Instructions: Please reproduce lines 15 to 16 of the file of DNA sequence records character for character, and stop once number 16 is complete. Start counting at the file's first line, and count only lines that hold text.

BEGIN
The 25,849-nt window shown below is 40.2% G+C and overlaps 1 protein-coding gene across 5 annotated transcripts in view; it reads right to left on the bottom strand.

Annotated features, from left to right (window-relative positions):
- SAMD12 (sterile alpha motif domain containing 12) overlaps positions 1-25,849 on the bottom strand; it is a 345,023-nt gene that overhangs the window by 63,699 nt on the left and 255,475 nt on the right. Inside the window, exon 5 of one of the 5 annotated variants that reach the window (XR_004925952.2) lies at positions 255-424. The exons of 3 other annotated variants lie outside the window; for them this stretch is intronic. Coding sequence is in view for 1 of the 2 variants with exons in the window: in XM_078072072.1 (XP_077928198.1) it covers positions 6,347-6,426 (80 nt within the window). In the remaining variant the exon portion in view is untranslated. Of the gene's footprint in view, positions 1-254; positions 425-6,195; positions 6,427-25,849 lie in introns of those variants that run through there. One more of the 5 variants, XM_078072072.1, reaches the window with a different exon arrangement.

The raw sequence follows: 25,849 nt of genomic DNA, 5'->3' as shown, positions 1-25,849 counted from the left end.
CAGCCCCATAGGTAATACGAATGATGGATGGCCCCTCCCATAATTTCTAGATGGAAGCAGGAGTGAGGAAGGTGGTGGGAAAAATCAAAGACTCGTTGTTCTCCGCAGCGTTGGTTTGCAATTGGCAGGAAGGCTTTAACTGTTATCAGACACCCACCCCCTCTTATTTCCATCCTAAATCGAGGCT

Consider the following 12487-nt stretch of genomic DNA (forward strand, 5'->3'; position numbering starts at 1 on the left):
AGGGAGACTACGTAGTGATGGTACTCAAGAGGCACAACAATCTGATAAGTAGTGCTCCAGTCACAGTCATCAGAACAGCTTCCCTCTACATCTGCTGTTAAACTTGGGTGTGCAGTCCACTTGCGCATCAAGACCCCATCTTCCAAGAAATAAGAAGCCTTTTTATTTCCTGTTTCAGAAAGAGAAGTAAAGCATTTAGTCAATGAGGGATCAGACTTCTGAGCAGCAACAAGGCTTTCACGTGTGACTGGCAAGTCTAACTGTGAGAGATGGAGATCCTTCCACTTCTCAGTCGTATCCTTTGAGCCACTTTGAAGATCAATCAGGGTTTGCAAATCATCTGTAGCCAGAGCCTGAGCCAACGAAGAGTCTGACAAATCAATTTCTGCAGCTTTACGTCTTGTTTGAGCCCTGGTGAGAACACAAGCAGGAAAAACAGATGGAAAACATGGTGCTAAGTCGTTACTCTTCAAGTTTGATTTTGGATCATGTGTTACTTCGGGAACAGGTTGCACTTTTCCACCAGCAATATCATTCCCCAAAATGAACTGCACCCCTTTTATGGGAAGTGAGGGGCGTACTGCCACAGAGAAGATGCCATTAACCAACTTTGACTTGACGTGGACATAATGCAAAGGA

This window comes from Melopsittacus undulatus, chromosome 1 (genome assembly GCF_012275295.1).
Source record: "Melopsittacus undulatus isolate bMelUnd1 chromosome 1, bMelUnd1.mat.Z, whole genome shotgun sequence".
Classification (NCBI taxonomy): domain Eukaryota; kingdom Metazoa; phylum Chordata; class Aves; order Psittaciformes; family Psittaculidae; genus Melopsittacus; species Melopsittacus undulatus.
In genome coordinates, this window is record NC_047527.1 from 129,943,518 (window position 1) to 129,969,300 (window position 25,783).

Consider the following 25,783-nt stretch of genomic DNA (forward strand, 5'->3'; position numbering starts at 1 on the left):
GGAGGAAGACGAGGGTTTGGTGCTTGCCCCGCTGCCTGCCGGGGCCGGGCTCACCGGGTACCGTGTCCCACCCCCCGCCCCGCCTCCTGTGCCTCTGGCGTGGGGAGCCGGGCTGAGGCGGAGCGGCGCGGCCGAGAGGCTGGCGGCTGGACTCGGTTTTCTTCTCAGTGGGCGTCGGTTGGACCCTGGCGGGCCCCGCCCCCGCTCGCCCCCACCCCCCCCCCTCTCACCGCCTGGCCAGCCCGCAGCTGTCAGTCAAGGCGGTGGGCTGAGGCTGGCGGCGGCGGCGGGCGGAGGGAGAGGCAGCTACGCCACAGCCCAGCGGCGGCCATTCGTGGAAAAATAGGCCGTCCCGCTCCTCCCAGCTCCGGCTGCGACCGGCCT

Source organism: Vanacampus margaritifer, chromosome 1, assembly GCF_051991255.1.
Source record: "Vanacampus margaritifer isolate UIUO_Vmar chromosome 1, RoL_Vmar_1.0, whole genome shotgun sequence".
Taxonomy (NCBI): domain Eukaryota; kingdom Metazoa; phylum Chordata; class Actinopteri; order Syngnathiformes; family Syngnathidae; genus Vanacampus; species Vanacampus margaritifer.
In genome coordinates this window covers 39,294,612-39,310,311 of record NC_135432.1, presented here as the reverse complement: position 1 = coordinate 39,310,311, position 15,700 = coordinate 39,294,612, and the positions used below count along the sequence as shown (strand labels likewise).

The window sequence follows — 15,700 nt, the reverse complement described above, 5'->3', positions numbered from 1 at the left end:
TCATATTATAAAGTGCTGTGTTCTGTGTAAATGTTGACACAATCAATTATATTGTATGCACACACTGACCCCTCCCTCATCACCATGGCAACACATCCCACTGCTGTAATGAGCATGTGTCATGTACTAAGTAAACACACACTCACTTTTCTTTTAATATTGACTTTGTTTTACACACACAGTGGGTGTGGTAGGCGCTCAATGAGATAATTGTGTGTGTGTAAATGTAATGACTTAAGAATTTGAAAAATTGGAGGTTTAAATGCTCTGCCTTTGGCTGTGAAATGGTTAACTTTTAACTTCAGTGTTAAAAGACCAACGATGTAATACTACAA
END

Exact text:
Source record: "Vanacampus margaritifer isolate UIUO_Vmar chromosome 1, RoL_Vmar_1.0, whole genome shotgun sequence".
Taxonomy (NCBI): domain Eukaryota; kingdom Metazoa; phylum Chordata; class Actinopteri; order Syngnathiformes; family Syngnathidae; genus Vanacampus; species Vanacampus margaritifer.